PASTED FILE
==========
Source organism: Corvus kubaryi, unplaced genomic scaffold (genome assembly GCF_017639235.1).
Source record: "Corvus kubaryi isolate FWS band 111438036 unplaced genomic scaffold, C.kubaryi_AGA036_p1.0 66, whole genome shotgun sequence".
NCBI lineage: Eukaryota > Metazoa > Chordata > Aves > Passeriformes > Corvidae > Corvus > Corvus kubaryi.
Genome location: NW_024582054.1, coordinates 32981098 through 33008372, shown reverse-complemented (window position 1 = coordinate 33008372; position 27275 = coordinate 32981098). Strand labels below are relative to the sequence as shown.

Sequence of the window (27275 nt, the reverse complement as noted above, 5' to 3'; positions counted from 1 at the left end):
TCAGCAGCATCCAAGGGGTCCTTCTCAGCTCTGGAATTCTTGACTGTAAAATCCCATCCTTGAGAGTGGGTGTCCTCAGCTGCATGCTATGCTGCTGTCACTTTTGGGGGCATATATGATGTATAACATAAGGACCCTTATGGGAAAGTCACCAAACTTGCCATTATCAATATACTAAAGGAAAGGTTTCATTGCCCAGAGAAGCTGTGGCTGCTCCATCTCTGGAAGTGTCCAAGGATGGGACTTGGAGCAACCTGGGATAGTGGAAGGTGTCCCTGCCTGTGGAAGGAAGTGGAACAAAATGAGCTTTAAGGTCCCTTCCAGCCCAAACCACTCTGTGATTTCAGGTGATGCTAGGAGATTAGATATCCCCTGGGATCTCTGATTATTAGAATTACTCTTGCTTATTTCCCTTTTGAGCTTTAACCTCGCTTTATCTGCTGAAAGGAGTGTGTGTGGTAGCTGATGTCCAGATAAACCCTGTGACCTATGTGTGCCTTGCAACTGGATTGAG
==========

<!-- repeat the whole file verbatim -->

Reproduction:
Source organism: Corvus kubaryi, unplaced genomic scaffold (genome assembly GCF_017639235.1).
Source record: "Corvus kubaryi isolate FWS band 111438036 unplaced genomic scaffold, C.kubaryi_AGA036_p1.0 66, whole genome shotgun sequence".
NCBI lineage: Eukaryota > Metazoa > Chordata > Aves > Passeriformes > Corvidae > Corvus > Corvus kubaryi.
Genome location: NW_024582054.1, coordinates 32981098 through 33008372, shown reverse-complemented (window position 1 = coordinate 33008372; position 27275 = coordinate 32981098). Strand labels below are relative to the sequence as shown.

Sequence of the window (27275 nt, the reverse complement as noted above, 5' to 3'; positions counted from 1 at the left end):
TCAGCAGCATCCAAGGGGTCCTTCTCAGCTCTGGAATTCTTGACTGTAAAATCCCATCCTTGAGAGTGGGTGTCCTCAGCTGCATGCTATGCTGCTGTCACTTTTGGGGGCATATATGATGTATAACATAAGGACCCTTATGGGAAAGTCACCAAACTTGCCATTATCAATATACTAAAGGAAAGGTTTCATTGCCCAGAGAAGCTGTGGCTGCTCCATCTCTGGAAGTGTCCAAGGATGGGACTTGGAGCAACCTGGGATAGTGGAAGGTGTCCCTGCCTGTGGAAGGAAGTGGAACAAAATGAGCTTTAAGGTCCCTTCCAGCCCAAACCACTCTGTGATTTCAGGTGATGCTAGGAGATTAGATATCCCCTGGGATCTCTGATTATTAGAATTACTCTTGCTTATTTCCCTTTTGAGCTTTAACCTCGCTTTATCTGCTGAAAGGAGTGTGTGTGGTAGCTGATGTCCAGATAAACCCTGTGACCTATGTGTGCCTTGCAACTGGATTGAG